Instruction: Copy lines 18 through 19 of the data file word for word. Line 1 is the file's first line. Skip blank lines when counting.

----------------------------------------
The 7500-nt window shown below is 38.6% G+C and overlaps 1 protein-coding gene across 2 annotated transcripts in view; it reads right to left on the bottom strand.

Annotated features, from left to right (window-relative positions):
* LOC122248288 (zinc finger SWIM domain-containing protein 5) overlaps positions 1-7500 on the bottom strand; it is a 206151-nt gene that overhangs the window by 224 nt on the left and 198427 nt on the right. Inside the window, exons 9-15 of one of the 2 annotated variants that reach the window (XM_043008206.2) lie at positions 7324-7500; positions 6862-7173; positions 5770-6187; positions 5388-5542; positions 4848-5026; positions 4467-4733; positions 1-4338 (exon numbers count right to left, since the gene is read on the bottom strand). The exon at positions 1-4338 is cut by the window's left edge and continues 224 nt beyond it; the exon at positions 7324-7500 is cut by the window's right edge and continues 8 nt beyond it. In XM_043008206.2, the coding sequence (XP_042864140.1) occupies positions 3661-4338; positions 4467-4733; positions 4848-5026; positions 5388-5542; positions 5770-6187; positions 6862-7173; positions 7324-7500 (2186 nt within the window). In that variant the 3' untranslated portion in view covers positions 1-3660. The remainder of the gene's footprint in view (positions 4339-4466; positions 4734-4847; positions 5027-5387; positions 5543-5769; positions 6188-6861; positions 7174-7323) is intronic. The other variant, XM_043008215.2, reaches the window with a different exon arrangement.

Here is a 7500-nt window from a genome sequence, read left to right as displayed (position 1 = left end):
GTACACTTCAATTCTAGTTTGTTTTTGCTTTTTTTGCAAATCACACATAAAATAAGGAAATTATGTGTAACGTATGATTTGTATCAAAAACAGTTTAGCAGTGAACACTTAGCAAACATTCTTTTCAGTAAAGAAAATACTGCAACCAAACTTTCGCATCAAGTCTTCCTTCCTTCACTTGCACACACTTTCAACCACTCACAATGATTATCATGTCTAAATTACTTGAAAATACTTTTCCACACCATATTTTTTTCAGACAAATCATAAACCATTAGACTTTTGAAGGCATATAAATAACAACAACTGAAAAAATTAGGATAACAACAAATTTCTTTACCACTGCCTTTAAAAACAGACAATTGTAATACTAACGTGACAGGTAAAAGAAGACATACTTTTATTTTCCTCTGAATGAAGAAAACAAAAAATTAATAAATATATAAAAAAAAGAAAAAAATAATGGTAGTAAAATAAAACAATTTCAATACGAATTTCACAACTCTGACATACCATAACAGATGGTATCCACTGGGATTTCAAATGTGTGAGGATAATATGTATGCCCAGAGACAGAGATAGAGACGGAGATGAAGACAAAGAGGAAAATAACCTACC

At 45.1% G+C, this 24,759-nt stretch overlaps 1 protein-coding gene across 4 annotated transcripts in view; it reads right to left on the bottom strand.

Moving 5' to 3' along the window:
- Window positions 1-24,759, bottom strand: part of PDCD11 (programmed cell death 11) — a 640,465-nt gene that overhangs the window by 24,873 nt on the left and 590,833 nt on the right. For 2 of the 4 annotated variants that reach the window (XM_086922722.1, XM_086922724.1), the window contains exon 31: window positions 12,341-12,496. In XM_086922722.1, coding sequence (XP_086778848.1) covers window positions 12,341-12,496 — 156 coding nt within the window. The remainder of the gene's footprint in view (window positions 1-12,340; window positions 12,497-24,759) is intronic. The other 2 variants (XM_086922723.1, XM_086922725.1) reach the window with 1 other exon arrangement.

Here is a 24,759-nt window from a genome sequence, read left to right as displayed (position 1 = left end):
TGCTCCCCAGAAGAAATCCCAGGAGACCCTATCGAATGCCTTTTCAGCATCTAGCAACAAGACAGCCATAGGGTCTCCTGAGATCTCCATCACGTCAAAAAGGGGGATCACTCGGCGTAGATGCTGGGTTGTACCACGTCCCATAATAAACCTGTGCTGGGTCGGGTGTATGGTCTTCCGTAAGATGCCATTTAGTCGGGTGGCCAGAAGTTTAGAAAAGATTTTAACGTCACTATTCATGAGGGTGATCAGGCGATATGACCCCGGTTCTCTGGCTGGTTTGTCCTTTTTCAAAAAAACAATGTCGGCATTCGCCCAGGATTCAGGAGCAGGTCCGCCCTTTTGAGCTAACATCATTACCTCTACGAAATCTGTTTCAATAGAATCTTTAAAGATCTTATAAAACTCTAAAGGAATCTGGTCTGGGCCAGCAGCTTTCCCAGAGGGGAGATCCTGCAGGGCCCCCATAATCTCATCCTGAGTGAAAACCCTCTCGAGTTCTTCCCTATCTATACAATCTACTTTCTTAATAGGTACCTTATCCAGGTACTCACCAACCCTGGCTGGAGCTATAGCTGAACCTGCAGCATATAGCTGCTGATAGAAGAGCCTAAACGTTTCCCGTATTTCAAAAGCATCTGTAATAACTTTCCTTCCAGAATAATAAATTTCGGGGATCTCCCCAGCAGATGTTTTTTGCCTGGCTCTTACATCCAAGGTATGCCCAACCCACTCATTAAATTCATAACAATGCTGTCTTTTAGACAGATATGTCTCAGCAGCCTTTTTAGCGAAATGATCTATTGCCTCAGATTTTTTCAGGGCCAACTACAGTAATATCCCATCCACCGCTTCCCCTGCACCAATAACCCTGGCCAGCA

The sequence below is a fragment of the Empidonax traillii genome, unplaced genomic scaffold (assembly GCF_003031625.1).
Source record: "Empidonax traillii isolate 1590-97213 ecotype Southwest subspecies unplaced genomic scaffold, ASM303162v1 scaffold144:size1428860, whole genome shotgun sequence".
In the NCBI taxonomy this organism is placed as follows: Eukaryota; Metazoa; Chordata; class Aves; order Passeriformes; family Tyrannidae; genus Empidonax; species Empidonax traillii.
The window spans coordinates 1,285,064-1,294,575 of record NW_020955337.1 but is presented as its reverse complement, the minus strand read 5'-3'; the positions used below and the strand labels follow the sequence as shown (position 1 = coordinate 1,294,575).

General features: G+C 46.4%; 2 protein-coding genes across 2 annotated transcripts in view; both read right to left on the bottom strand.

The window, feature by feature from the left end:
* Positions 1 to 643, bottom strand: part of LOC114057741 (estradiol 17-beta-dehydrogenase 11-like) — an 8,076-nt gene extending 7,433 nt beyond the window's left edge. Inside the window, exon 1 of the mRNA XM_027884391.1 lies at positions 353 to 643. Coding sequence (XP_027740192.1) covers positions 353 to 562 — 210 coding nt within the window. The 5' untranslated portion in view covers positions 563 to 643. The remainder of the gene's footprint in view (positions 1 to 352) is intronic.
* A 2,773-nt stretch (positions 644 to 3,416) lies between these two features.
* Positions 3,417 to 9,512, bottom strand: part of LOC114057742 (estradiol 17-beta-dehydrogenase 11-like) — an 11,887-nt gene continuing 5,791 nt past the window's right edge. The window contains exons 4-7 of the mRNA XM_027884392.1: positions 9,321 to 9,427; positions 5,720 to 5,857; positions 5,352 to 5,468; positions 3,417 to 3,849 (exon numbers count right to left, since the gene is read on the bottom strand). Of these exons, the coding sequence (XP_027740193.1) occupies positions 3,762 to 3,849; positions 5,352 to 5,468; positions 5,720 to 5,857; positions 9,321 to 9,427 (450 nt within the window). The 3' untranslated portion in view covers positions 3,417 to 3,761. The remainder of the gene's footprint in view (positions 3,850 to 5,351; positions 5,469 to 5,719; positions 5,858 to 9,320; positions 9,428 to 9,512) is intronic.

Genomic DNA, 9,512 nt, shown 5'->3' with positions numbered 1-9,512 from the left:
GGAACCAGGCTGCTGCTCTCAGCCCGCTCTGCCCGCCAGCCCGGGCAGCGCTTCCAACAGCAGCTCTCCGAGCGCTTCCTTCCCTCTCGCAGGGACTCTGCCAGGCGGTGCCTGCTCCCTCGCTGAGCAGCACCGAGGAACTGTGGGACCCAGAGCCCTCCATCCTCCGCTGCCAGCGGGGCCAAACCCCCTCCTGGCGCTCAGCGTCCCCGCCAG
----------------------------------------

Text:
* A 2,773-nt stretch (positions 644 to 3,416) lies between these two features.
* Positions 3,417 to 9,512, bottom strand: part of LOC114057742 (estradiol 17-beta-dehydrogenase 11-like) — an 11,887-nt gene continuing 5,791 nt past the window's right edge. The window contains exons 4-7 of the mRNA XM_027884392.1: positions 9,321 to 9,427; positions 5,720 to 5,857; positions 5,352 to 5,468; positions 3,417 to 3,849 (exon numbers count right to left, since the gene is read on the bottom strand). Of these exons, the coding sequence (XP_027740193.1) occupies positions 3,762 to 3,849; positions 5,352 to 5,468; positions 5,720 to 5,857; positions 9,321 to 9,427 (450 nt within the window). The 3' untranslated portion in view covers positions 3,417 to 3,761. The remainder of the gene's footprint in view (positions 3,850 to 5,351; positions 5,469 to 5,719; positions 5,858 to 9,320; positions 9,428 to 9,512) is intronic.